I have only been really successful at weight loss one time in my life. During the Great Weight-Loss of 2007, I lost 50 lbs in about 6 months. Why was I able to do it then but not now? It's not my body....when I actually stick to my plan (any plan, really) I have great numbers. At least a 2 pound loss each week, sometimes more. That proves my body is still capable of losing weight. Then what's the problem? What's the difference?
After much thinking and remembering, these were some defining traits of the *me* in 2007.
- I felt proud about healthy eating. I loved looking at my conveyer belt at the grocery store. It looked so pretty loaded with brightly colored fruits and veggies. The cashier would often comment on how "healthy" my food was. Other people in line would ask if I was a vegetarian. (I wasn't but I guess only vegetarians eat THAT many veggies.) Even when no one esle was around to tell me what a Healthy Hero I was, I still felt super proud in my kitchen chopping away at my cutting board, making my soups and hummus for the week. I liked the person I was.
- I felt "pampered" by eating healthful foods. Prior to 2007 I had never really been on a diet (which is ironic because I was a chubster my whole life). I just ate whatever I wanted whenever I wanted. And I only thought about what I was going to eat RIGHT before I ate it. I would often find myself in my house with nothing to eat and shoving the most random (and not even very tasty) food in my face (pasta with butter, peanut butter and jelly on crackers, ramen noodles, etc). So when I had real food in front of me that I had DECIDED about ahead of time, that I actually WANTED to eat, I felt pampered....like I was being well cared for.
- I didn't have expectations about how much I should lose each week. Every Monday when I got on the scale I was genuinely shocked that I lost any weight. I didn't have a number I was hoping for. During the week I just put my head down and got to work. I did what I had to do and trusted that it would pay off.
- I didn't ever think of my weight except for Monday morning Weigh-In. I never worried or stressed or even thought about my weigh-in. Ever. Unless I was standing on the scale. Which wasn't even mine. I didn't even OWN a scale. I used the one at my gym. I also never felt fat. Even when I was fat. And really, even after I lost 50 lbs I was still fat (I was 200 lb...so at 5'2'', that's still chunky). I just never felt fat. I felt good.
- I always always always prepped ahead and had healthy food on hand. My freezer was full of baggies of 1-cup servings of brown rice, my fridge was stocked with cut up veggies and home made soups. If I was hungry, I had good food to eat.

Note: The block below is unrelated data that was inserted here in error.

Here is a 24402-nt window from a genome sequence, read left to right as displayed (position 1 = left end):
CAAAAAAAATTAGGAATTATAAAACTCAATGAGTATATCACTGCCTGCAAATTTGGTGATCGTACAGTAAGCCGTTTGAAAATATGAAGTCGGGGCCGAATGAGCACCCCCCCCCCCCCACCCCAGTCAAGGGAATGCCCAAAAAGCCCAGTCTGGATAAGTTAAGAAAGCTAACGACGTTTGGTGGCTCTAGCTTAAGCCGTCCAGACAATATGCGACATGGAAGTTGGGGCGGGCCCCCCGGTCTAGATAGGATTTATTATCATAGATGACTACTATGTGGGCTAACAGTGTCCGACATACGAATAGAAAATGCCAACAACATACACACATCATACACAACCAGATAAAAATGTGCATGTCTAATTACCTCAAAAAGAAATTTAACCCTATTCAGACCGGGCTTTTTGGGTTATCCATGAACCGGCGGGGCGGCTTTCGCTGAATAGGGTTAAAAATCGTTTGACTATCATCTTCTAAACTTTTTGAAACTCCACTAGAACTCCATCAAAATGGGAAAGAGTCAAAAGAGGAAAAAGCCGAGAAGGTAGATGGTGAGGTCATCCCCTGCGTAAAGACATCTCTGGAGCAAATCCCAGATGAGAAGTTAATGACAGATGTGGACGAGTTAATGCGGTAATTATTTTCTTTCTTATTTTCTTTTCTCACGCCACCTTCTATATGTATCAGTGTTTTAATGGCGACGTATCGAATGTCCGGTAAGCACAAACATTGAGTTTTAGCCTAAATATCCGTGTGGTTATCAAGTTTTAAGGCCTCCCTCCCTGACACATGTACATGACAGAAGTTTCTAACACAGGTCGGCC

- I enjoyed the journey. I really liked seeing the changes in my body. I liked finding and making healthy recipes. It was all so exciting. I loved going for bike rides and walks outside. I was constantly amazing myself. I felt so *sporty* and *athletic*....I never knew I was capable or even WANTED to be those things. I was patient. I didn't feel like I had to be at my goal weight NOW. I was enjoying the ride....so I wasn't constantly asking "Are we there YET??"
- My goal wasn't to get "skinny". I decided to lose weight after a routine doctor's appointment. The doctor took my blood pressure and wanted to send me straight to the hospital because it was sooo high. Scary. The thing is, I wasn't scared. I was like "Well, what's the big deal?" and the appalled doctor was like, "The blood vessels in your heart could burst at any second and you will have a heart attack OR the blood vessels in your brain might burst and that's a stroke!" Ohhh.... this was the first time that I saw *losing weight* meaning more than looking good in a mini skirt. It meant not dying....at 27. So when I started eating healthy and exercising, my goal was to get those numbers down to 120/60....and I did.
- I looked forward to exercise. It was *me* time. It was my time to unwind and think about my day and my goals.
- I loved writing in my "Diet Journal" each night to track my food & exercise. I made it fun with stickers and sparkly pens. I made notes about what I did and how I felt. It gave me a sense of accomplishment to see it all there in black and white (well....pink and purple and orange....i love me some pretty pens).
- I knew beyond a shadow of a doubt that I could do it. Never once did I think I couldn't. I gave myself a very reasonable goal and time frame. It just made sense that it would work.